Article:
Despite their strong dependence on the pelagic environment, seabirds and other top predators in polar marine ecosystems are generally studied during their reproductive phases in terrestrial environments. As a result, a significant portion of their life history is understudied which in turn has led to limited understanding. Recent advances in autonomous underwater vehicle (AUV) technologies have allowed satellite-tagged Adélie penguins to guide AUV surveys of the marine environment at the Palmer Long-Term Ecological Research (LTER) site on the western Antarctic Peninsula. Near real-time data sent via Iridium satellites from the AUVs to a centralized control center thousands of miles away allowed scientists to adapt AUV sampling strategies to meet the changing conditions of the subsurface. Such AUV data revealed the water masses and fine-scale features associated with Adélie penguin foraging trips. During this study, the maximum concentration of chlorophyll was between 30 and 50m deep. Encompassing this peak in the chlorophyll concentration, within the water-column, was a mixture of nutrient-laden Upper Circumpolar Deep (UCDW) and western Antarctic Peninsula winter water (WW). Together, data from the AUV survey and penguin dives reveal that 54 of foraging by Adélie penguins occurs immediately below the chlorophyll maximum. These data demonstrate how bringing together emerging technologies, such as AUVs, with established methods such as the radio-tagging of penguins can provide powerful tools for monitoring and hypothesis testing of previously inaccessible ecological processes. Ocean and atmosphere temperatures are expected to continue increasing along the western Antarctic Peninsula, which will undoubtedly affect regional marine ecosystems. New and emerging technologies such as unmanned underwater vehicles and individually mounted satellite tracking devices will provide the tools critical to documenting and understanding the widespread ecological change expected in polar regions. © The Author 2010. Published oxford University Press on behalf of the Society for Integrative and Comparative Biology. All rights reserved.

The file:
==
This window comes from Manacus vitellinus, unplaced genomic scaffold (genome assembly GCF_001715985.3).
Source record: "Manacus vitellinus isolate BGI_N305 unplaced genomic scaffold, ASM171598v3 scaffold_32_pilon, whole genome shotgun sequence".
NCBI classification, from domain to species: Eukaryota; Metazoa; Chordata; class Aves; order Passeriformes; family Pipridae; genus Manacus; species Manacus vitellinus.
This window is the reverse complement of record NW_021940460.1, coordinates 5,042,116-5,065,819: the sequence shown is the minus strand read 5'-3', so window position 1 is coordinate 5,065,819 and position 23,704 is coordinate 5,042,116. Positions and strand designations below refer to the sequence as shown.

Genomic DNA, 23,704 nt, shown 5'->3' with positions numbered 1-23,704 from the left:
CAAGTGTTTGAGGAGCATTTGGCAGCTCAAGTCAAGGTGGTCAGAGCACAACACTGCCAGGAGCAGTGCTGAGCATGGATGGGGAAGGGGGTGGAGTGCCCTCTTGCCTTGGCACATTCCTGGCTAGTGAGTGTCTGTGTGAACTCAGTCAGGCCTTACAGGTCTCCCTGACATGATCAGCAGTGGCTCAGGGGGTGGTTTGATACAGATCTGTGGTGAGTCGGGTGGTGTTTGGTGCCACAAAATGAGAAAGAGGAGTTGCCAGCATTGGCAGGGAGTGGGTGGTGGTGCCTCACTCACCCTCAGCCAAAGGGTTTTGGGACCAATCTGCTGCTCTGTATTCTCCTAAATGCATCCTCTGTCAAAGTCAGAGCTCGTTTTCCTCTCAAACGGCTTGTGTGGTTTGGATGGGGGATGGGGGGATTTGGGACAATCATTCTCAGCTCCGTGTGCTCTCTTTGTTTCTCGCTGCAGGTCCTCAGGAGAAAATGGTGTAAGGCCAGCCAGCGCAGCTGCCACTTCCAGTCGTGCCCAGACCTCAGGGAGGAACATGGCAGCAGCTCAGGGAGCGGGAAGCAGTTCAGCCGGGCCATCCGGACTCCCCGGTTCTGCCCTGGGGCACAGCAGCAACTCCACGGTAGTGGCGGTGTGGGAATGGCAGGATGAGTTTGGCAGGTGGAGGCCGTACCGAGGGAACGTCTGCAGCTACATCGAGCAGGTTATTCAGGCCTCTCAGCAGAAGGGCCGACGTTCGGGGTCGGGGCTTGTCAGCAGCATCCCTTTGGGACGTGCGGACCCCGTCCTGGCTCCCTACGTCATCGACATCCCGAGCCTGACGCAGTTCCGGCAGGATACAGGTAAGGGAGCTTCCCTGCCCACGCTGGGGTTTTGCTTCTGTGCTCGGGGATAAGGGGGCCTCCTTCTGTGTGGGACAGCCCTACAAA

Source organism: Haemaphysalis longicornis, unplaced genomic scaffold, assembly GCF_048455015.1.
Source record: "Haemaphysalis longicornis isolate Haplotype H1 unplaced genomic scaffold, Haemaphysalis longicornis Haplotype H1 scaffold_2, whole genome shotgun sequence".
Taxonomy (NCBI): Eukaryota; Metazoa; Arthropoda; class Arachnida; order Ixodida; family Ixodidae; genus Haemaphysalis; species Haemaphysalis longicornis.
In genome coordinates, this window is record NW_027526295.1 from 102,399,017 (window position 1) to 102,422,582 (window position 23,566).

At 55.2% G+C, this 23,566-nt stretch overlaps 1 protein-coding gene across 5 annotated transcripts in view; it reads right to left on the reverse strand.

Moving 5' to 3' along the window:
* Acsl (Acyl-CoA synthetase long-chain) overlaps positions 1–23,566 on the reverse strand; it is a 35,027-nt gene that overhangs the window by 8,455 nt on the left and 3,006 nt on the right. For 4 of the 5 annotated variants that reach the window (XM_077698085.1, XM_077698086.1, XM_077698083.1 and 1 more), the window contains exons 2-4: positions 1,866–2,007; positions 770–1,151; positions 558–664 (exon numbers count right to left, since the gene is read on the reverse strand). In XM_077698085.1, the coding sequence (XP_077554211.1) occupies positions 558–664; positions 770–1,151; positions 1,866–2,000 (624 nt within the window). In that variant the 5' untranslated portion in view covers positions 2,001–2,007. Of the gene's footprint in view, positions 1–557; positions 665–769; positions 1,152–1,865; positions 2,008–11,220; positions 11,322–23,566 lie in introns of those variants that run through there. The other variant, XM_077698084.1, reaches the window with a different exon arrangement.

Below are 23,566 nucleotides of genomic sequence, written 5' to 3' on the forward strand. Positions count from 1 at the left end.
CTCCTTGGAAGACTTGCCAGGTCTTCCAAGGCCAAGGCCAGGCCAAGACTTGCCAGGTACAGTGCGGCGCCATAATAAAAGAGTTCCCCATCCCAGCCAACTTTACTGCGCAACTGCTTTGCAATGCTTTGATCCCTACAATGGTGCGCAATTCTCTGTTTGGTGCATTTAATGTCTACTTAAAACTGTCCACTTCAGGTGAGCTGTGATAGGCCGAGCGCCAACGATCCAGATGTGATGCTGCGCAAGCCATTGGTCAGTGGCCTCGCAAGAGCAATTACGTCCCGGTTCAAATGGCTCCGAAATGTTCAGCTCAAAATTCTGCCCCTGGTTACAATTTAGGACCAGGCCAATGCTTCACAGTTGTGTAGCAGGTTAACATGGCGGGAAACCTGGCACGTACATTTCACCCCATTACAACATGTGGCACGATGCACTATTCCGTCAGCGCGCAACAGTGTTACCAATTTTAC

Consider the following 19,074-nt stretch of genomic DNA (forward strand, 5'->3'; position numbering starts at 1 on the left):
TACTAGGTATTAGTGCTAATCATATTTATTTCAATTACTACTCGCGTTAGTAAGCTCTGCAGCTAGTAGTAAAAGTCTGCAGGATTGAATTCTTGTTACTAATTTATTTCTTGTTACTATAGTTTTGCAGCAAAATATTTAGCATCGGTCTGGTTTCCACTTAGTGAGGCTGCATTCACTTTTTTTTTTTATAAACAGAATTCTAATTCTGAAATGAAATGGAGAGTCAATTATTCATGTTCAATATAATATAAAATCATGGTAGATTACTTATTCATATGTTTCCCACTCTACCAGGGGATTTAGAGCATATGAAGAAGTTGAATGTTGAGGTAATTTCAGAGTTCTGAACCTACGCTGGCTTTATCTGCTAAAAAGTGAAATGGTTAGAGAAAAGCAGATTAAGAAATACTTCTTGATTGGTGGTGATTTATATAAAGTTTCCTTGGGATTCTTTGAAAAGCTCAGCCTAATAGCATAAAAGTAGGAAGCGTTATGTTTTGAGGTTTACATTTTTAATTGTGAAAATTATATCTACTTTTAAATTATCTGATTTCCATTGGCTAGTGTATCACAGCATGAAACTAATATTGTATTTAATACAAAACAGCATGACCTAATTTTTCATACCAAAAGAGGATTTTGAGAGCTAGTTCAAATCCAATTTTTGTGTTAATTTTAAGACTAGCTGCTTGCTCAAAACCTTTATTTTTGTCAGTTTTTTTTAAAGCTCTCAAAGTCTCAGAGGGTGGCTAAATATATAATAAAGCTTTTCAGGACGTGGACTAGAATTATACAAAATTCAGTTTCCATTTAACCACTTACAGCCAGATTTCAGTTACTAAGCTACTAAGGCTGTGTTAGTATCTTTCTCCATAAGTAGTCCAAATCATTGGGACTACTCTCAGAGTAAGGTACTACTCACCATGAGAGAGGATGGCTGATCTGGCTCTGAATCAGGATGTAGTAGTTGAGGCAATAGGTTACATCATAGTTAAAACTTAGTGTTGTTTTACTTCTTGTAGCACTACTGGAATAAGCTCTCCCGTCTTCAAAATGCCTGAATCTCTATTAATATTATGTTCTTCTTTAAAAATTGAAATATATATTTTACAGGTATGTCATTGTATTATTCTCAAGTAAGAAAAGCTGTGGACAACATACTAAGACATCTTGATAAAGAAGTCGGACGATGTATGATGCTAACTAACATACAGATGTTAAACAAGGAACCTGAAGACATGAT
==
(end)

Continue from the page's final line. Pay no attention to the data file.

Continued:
Agency: NSF | Branch: Standard Grant | Program: | Phase: ANTARCTIC ORGANISMS & ECOSYST | Award Amount: 333.98K | Year: 2013

The application of innovative ocean observing and animal telemetry technology over Palmer Deep (Western Antarctic Peninsula; WAP) is leading to new understanding, and also to many new questions related to polar ecosystem processes and their control by bio-physical interactions in the polar environment. This multi-platform field study will investigate the impact of coastal physical processes (e.g. tides, currents, upwelling events, sea-ice) on Adélie penguin foraging ecology in the vicinity of Palmer Deep, off Anvers Island, WAP. Guided by real-time surface convergence and divergences based on remotely sensed surface current maps derived from a coastal network of High Frequency Radars (HFRs), a multidisciplinary research team will adaptively sample the distribution of phytoplankton and zooplankton, which influence Adélie penguin foraging ecology, to understand how local oceanographic processes structure the ecosystem.